Mentor Text Wednesday: At The Movies

Mentor Text: Someone Will Come Along: Rogue One, Logan and Hope by Jessica Plummer

Writing Techniques:

  • Writing Literary Analysis
  • Essay Structure

Background: If, as Stephen King would say, you are a “Faithful Reader,” then you know I’m a bit of a geek. If you’re here for the first time… Hi, I’m Jay, and I really like pop culture with a genre bent. I will not go for long without mentioning sci-fi or superheroes.

These interests actually pay wonderful dividends in my classroom. At the very least, it has dropped wonderful mentor texts like this week’s into my Twitter feed.

Plummer’s piece is a great little piece that analyzes the core thematic elements of two recent blockbusters withing my wheelhouse, Rogue One: A Star Wars Story and Logan, the final installment in Hugh Jackman’s Wolverine film series.

A still from Logan via BookRiot

I love the timing of this piece, right after I finally  got a chance to see Logan, and as I’m plotting some of the next things we’ll be working on in my classroom. Actually, it ties in quite well to some work I’m doing with The Great Gatsby in my Lit class, as I’m having them connect Gatsby to pieces of pop culture, focusing on themes.

See, this thematic focus is what Plummer’s piece does so well. She discusses the fact that both of these films have many similarities, most impactful of which is their message about hope.

How We Might Use This Text:

Writing Literary Analysis- One of my favorite things about using genre based material in my classroom is that enables us to talk about issues indirectly. The superhero stuff we look at isn’t overtly about diversity, but was we discuss it, we get to talk about that very topic. This piece has that same sort of stealth aspect to it – on the surface, we’re talking about two movies, but in my classroom, these are two texts. The moves Plummer makes comparing these two movies are ones we should consider emulating when we write about a pair of books.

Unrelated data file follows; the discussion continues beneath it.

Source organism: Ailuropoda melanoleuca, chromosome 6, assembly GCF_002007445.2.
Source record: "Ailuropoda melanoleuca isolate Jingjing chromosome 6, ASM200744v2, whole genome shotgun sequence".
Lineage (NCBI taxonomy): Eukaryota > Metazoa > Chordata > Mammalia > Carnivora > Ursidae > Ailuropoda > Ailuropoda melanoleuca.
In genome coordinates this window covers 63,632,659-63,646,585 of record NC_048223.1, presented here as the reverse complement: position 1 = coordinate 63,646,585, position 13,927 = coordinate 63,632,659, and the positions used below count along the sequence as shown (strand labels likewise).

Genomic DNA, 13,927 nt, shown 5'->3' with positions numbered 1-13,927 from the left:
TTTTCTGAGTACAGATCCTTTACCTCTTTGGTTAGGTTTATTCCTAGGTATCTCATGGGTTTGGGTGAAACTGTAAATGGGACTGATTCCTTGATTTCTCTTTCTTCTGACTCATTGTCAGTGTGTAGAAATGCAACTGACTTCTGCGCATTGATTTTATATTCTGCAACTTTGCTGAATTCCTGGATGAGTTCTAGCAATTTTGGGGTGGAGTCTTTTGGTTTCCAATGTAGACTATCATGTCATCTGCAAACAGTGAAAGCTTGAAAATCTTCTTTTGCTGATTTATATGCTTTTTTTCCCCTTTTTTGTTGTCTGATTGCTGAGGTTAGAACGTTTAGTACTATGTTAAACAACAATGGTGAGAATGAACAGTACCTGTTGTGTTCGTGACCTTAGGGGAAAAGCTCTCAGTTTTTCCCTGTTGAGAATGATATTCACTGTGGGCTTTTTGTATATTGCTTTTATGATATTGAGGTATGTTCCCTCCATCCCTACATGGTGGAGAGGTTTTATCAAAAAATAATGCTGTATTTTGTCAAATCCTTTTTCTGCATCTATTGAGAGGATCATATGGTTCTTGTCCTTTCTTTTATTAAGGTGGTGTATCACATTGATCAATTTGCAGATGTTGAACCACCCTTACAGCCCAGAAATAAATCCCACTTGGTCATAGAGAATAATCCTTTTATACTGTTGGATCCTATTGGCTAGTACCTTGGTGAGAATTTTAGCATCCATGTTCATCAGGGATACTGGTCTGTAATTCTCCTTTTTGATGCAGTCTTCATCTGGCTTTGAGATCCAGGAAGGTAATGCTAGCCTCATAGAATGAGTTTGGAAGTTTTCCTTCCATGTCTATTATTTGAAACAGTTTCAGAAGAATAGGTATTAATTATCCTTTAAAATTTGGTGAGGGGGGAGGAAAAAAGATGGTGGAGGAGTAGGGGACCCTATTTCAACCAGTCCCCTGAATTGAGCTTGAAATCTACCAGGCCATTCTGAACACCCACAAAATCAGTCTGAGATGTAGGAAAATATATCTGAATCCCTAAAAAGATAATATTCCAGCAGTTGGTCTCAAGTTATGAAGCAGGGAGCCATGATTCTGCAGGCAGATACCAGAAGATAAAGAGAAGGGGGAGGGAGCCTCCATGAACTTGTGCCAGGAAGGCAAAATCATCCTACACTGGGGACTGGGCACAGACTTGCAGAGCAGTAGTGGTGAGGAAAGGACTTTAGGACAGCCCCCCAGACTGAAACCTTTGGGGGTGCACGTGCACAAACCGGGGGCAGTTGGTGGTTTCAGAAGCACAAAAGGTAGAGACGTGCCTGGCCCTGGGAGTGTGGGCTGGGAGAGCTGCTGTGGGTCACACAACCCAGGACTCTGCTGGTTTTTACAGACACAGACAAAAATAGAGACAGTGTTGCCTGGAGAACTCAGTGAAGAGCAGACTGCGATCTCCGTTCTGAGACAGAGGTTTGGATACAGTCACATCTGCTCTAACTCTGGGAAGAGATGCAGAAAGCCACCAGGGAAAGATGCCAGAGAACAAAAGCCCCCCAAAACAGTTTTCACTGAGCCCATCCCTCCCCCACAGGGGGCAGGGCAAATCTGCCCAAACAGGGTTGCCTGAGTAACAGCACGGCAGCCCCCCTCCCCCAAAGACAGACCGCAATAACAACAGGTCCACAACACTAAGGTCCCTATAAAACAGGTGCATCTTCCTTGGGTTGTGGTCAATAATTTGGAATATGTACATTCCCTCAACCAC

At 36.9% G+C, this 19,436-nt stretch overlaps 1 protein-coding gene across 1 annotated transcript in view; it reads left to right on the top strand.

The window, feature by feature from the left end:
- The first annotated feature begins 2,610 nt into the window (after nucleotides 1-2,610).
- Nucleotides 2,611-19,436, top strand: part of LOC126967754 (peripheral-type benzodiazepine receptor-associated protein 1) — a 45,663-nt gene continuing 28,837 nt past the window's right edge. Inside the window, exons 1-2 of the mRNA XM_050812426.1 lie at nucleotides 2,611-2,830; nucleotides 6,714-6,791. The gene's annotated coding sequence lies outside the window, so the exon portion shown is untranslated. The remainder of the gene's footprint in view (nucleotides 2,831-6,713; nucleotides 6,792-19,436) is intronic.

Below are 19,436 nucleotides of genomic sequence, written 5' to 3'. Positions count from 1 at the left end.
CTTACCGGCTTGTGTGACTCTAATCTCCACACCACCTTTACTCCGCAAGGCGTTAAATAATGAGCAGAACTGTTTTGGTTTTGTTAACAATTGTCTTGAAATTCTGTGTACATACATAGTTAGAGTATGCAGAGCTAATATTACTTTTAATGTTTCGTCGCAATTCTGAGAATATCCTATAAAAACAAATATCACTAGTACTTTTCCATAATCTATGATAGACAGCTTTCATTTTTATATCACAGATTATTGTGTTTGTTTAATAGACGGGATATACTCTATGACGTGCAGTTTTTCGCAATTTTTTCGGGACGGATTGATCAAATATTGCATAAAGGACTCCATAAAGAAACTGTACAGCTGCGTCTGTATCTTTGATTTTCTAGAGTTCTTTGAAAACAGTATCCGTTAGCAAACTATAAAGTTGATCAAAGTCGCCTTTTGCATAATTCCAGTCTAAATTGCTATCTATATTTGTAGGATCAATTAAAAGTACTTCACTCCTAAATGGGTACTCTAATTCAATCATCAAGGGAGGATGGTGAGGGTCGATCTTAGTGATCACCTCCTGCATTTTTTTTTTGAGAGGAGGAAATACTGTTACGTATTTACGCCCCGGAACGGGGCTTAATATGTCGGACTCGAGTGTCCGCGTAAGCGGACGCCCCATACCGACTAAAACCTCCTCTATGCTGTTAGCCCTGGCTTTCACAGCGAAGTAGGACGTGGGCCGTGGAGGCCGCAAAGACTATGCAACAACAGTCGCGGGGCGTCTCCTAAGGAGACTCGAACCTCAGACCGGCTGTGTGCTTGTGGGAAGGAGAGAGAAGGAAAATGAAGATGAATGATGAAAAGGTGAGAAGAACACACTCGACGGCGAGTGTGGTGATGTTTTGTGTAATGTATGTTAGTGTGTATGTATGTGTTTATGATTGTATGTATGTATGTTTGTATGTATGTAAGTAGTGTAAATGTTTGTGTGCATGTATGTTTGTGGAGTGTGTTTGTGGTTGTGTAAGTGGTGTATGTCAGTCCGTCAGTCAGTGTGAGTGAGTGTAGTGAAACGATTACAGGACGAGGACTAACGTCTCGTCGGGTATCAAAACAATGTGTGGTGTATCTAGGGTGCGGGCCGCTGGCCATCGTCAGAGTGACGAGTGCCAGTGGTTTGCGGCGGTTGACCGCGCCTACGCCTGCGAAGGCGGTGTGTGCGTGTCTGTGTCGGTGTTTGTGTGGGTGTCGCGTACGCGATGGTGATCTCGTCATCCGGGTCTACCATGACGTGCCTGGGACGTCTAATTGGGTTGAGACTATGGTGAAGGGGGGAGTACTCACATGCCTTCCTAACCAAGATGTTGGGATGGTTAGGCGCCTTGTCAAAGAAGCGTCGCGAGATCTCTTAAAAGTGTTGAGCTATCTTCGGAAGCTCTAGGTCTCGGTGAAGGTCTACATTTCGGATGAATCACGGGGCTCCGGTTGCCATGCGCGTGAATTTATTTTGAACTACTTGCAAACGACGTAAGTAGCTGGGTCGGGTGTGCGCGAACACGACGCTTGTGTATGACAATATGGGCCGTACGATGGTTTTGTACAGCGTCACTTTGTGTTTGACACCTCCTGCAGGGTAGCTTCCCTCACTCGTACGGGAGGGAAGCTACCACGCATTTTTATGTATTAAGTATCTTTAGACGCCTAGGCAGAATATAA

Plummer focuses on the similarities between the two films, and their messages. She lays out a context for her argument, using summary and connections to our world. This context actually sort of serves as a counterpoint of sorts. Before she talks about hope, she establishes that the films begin in a place with limited hope, and that we’re watching them in a world where many in the audience may feel as if hope is on the ropes in real life. This is such a strong move, in my opinion, establishing a context, a tone for the reader before highlighting what she feels the movies are really about.

What’s especially lovely, I feel, in this piece of analysis is that she doesn’t spend the whole essay droning on about hope, laying out a number of formulaic, overplanned and organized arguments for why these films are about hope. So often, literary analysis reads like a checklist driven exercise, even if we pare the assignment down to only talking about a single literary element, such as theme. By establishing a contextual hopelessness, she is able to drive home the resonance of the theme succinctly, and effectively. I’d certainly enjoy reading more lit analysis pieces like this one in my classroom.